What are you most looking forward to in your new position at Mon Ami?
At the moment I am finding my feet – getting to know faces and names, but I’m really looking forward to a challenge I can sink my teeth into. I knew I wanted to work with young children, but after four years of nannying I realised it wasn’t quite the career for me, so I decided to look for managerial jobs in the nursery sector. Mon Ami feels like a nice place to work – it’s got a homely feel to it, unlike some purpose-built nurseries, which can feel a bit institutional.
What will you take forward from your time as a nanny?
Definitely time management, but also being close with the kids – it’s the personal approach that your never really lose. As a nanny you get to spend time learning about a child’s personality, but I think that’s also really important in a nursery. This is especially important where children are only in two or three days a week.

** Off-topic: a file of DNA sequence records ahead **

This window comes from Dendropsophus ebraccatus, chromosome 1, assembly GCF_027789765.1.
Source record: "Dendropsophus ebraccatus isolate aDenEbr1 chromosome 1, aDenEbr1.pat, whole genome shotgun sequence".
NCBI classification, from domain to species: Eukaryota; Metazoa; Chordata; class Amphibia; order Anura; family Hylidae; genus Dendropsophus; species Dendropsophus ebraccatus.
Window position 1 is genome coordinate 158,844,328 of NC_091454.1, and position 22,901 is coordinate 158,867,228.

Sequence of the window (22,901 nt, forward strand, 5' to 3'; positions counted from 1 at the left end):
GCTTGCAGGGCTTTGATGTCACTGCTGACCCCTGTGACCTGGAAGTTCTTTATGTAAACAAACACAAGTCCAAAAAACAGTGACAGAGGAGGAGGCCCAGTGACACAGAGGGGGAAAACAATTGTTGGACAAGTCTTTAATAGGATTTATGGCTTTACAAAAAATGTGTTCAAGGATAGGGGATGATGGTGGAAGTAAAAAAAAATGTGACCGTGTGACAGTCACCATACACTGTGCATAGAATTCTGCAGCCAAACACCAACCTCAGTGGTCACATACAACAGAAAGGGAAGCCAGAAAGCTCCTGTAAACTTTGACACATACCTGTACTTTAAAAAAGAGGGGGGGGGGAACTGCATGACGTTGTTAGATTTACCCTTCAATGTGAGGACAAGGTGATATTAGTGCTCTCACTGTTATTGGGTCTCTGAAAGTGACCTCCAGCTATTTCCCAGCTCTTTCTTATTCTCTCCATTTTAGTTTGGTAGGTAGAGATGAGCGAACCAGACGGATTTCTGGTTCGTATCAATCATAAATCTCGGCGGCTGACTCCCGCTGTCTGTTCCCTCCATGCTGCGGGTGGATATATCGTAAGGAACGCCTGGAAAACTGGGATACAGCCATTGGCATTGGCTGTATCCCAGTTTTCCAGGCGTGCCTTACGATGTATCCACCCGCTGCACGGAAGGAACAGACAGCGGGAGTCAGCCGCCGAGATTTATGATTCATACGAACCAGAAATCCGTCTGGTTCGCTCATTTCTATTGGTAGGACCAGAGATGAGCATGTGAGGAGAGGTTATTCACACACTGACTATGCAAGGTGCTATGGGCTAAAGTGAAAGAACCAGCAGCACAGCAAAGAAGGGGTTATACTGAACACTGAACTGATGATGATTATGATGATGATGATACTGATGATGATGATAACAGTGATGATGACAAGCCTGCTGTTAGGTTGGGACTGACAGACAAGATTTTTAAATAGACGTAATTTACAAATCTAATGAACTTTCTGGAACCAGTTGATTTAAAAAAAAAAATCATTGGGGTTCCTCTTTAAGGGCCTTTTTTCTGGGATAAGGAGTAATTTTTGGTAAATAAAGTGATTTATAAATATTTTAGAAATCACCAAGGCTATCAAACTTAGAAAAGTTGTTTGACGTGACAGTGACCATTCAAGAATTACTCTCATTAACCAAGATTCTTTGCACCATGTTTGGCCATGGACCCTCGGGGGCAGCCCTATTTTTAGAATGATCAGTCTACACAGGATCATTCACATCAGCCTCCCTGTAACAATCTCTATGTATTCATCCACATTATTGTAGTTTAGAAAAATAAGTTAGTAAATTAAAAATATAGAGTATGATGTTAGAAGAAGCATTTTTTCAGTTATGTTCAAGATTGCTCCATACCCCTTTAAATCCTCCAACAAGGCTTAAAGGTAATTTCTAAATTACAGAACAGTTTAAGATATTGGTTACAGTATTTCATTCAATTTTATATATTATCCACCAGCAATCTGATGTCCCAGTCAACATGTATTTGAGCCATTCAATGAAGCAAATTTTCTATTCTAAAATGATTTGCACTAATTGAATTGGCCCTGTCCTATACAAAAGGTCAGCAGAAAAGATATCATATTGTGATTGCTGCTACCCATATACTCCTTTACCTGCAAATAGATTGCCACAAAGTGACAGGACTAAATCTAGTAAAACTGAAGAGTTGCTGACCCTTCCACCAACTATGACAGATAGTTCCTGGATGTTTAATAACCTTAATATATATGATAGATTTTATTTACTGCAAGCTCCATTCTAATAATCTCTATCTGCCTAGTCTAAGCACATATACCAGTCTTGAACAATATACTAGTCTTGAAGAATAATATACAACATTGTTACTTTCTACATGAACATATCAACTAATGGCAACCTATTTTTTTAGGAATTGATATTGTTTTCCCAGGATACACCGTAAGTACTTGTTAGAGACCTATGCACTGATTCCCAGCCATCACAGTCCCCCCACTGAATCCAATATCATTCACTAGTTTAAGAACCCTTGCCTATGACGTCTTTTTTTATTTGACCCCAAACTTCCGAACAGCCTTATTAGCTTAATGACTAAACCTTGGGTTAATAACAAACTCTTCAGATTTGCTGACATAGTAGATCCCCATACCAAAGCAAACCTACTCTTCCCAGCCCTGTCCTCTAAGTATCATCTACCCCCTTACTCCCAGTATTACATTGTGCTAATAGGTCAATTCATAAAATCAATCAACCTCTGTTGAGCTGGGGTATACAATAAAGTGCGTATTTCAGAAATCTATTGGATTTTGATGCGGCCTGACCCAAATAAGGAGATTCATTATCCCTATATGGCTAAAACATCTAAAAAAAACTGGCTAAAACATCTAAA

How did you become interested in language?
I did my degree in English language and linguistics at Roehampton University. We studied quite a lot about how children acquire language, which I found fascinating. Since working in nurseries, I have loved putting these theories into practice.
How does this affect your approach?
I have had a lot of experience working with children with speech and language delays, and that involved a lot of one-to-one or small group activities. I have also worked with speech therapists, helping to create individual action plans for struggling children. As part of everyday practice I make an effort to make sure there is a lot of child-directed language in the nursery. I encourage communication and always make sure that children always understand what they are being asked, but at the same time avoid over-simplified language, to help them develop their speech.